a hydraulic pump assembly connected to the hydraulic motor assembly by supply and return lines; and
a pulley wheel secured to a lower end of an input shaft of the pump assembly for connection to a prime mover;
wherein the hydraulic motor assembly is at least partially received within the wheel, and
wherein the hydraulic pump assembly and hydraulic motor assembly are part of a hydrostatic transmission assembly mounted to the frame as a unit, the input shaft of the pump assembly and the output shaft of the motor assembly extending from the transmission assembly generally perpendicular to each other.
Description
RELATED APPLICATIONS

This application is a continuation of U.S. Nonprovisional application Ser. No. 11/563,122 filed Nov. 24, 2006, now abandoned which claims the benefit of U.S. Provisional Application No. 60/739,872 filed Nov. 23, 2005, which all of the foregoing is being incorporated herein by reference.

FIELD OF THE INVENTION

The present invention relates generally to hydraulic power units. More particularly, the invention relates to hydrostatic transmissions for use in vehicles, such as mowing machines.

BACKGROUND OF THE INVENTION

Hydrostatic transmissions have many uses, including the propelling of vehicles, such as mowing machines, and offer a stepless control of the machine's speed. A typical hydrostatic transmission system includes a variable displacement main hydraulic pump connected in a closed hydraulic circuit with a fixed displacement hydraulic motor. The closed hydraulic circuit includes a first conduit connecting the main pump outlet with the motor inlet and a second conduit connecting the motor outlet with a pump inlet. Either of these conduits may be the high pressure line depending upon the direction of pump displacement from neutral. For most applications, the pump is driven by a prime mover, such as an internal combustion engine or an electrical motor, at a certain speed in a certain direction. Changing the displacement of the main pump will change its output flow rate, which controls the speed of the motor. Pump outflow can be reversed, thus reversing the direction of the motor. In a vehicle, the motor is typically connected through suitable gearing to the vehicle's wheels or tracks.

In some vehicles, such as zero-turn-radius mowers, separate hydraulic pumps and motors are used to independently drive separate wheels of an axle. By independently driving the wheels in opposite directions, for example, the vehicle can be made to turn with zero radius. Zero-turn-radius mowers are increasingly popular as the size and costs of such mowers decrease. As the size of such mowers decreases, however, the space available for the hydraulic components and/or prime mover also decreases.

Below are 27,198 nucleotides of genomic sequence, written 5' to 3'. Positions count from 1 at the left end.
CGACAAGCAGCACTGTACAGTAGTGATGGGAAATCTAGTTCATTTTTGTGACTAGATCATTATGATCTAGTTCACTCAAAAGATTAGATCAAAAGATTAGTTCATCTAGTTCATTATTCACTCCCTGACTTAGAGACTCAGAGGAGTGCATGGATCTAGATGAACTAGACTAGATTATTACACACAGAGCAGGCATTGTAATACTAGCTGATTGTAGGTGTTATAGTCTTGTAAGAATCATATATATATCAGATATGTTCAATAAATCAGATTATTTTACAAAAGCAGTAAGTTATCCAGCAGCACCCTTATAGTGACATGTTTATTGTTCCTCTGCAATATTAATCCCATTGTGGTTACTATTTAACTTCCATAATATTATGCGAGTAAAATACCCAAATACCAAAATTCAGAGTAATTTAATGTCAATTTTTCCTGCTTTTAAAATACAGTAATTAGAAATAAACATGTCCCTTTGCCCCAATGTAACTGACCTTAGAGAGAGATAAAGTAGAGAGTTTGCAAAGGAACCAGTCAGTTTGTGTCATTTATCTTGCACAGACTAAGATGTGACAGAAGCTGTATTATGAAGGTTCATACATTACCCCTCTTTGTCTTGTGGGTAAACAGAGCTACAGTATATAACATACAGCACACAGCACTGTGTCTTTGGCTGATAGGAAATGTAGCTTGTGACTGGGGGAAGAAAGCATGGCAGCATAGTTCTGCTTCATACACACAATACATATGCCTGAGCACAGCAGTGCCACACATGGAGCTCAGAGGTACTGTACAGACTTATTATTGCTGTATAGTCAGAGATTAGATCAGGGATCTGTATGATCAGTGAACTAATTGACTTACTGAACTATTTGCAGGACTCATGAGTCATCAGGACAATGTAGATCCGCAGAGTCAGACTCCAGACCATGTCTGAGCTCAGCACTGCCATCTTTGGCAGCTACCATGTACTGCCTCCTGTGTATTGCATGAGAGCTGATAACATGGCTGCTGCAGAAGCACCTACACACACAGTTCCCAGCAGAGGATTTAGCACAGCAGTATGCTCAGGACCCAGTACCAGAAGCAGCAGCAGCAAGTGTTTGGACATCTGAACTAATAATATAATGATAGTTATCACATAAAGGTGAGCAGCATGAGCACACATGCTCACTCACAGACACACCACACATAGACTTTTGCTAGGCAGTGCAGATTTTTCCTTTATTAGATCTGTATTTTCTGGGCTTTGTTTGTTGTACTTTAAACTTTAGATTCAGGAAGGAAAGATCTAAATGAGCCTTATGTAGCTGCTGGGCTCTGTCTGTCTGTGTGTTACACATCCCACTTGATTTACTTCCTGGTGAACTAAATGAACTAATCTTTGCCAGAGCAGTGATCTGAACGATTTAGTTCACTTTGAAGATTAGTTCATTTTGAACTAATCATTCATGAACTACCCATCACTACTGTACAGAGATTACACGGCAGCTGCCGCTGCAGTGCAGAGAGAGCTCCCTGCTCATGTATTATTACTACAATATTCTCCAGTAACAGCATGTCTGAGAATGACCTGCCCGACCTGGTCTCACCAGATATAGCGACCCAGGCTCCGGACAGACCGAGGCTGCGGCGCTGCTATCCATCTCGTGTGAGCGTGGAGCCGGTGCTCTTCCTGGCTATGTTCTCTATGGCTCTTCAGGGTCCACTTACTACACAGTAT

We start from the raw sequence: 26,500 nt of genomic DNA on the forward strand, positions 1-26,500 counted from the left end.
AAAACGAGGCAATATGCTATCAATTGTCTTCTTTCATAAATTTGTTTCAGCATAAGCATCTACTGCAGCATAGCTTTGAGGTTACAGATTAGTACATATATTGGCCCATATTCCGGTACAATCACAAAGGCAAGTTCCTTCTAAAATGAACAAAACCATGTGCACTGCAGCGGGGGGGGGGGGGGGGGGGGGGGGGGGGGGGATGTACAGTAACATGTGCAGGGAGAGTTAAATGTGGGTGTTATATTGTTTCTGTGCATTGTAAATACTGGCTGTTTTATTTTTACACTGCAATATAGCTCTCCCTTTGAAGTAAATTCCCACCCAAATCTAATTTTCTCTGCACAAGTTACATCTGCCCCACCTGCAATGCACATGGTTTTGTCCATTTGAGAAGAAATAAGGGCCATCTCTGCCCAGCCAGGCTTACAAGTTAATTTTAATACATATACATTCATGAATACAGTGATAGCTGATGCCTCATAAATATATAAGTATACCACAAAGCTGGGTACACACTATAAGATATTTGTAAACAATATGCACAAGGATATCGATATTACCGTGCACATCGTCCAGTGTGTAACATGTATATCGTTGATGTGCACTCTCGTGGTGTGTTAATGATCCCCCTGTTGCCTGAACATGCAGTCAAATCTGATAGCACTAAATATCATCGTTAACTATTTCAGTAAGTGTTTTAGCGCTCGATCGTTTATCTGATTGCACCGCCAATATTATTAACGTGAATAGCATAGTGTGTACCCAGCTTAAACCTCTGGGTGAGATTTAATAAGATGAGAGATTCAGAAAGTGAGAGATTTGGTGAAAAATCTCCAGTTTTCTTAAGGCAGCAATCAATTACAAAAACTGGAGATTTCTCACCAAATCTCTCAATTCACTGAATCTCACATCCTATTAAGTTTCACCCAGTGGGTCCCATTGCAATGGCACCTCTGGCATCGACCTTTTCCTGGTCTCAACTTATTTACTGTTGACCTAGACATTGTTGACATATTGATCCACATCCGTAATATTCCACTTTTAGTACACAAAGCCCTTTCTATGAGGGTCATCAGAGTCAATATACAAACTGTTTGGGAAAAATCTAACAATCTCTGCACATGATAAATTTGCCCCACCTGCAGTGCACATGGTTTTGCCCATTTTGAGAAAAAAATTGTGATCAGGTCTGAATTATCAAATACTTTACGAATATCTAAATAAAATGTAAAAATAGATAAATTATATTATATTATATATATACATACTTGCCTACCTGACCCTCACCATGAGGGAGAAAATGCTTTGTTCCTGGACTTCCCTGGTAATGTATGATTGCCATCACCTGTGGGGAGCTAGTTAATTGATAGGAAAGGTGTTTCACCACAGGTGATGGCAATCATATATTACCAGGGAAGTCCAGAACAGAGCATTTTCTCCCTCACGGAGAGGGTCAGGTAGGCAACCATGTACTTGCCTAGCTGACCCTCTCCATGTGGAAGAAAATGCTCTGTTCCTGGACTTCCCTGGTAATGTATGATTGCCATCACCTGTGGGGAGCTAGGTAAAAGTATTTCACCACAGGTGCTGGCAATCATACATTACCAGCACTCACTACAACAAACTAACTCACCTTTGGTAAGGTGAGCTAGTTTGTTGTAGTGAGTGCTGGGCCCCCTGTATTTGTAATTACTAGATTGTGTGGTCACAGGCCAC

SUMMARY OF THE INVENTION

The present invention provides a hydrostatic transmission wherein the motor portion of the transmission is configured to be at least partially received within a wheel for direct mounting of the wheel to an output shaft of the motor. Accordingly, the output shaft of the motor can additionally function as a wheel axle.

According to one aspect of the invention, a hydrostatic transmission mountable as a unit to a frame of a vehicle comprises a housing assembly having a pump portion, a motor portion, and a bridge portion between the pump and motor portions. A pump is contained within the pump portion of the housing, the pump being configured to be driven by an input shaft of the hydrostatic transmission. A motor is contained within the motor portion of the housing and is connected to the pump via supply and return lines. The motor is configured to drive an output shaft of the hydrostatic transmission. The housing assembly includes a mounting surface for enabling the hydrostatic transmission to be secured to the frame such that the output shaft and motor portion of the housing extend outwardly from the frame such that when the output shaft has a wheel connected thereto, the motor portion of the housing can be at least partially received within the wheel.

In one embodiment, the distal end of the output shaft of the hydrostatic transmission functions as an axle for supporting a wheel. The mounting surface of the housing is associated with the motor portion of the housing such that radial loads applied to the output shaft are transmitted to the frame via the motor housing portion when the transmission is mounted to the frame. The transmission can be mounted to a vehicle having a frame, and a wheel can be mounted to the output shaft of the hydrostatic transmission for supporting the vehicle for movement over a surface.

According to another aspect of the invention, a hydraulic motor assembly comprises a motor housing mountable to a frame of a vehicle. The motor assembly includes a rotatably driven output shaft, a distal end of the output shaft being configured to function as an axle for supporting a wheel. The output shaft is connectable to a hub of a wheel such that the hydraulic motor assembly is at least partially received within the wheel when connected thereto.

In one embodiment, the hydraulic motor is part of a hydrostatic transmission assembly including a pump assembly connected via supply and return lines to the hydraulic motor assembly. The hydrostatic transmission assembly is mountable to the frame as a unit. The hydrostatic transmission assembly can have a housing assembly including the motor housing, a pump housing, and a bridge member between the pump housing and motor housing.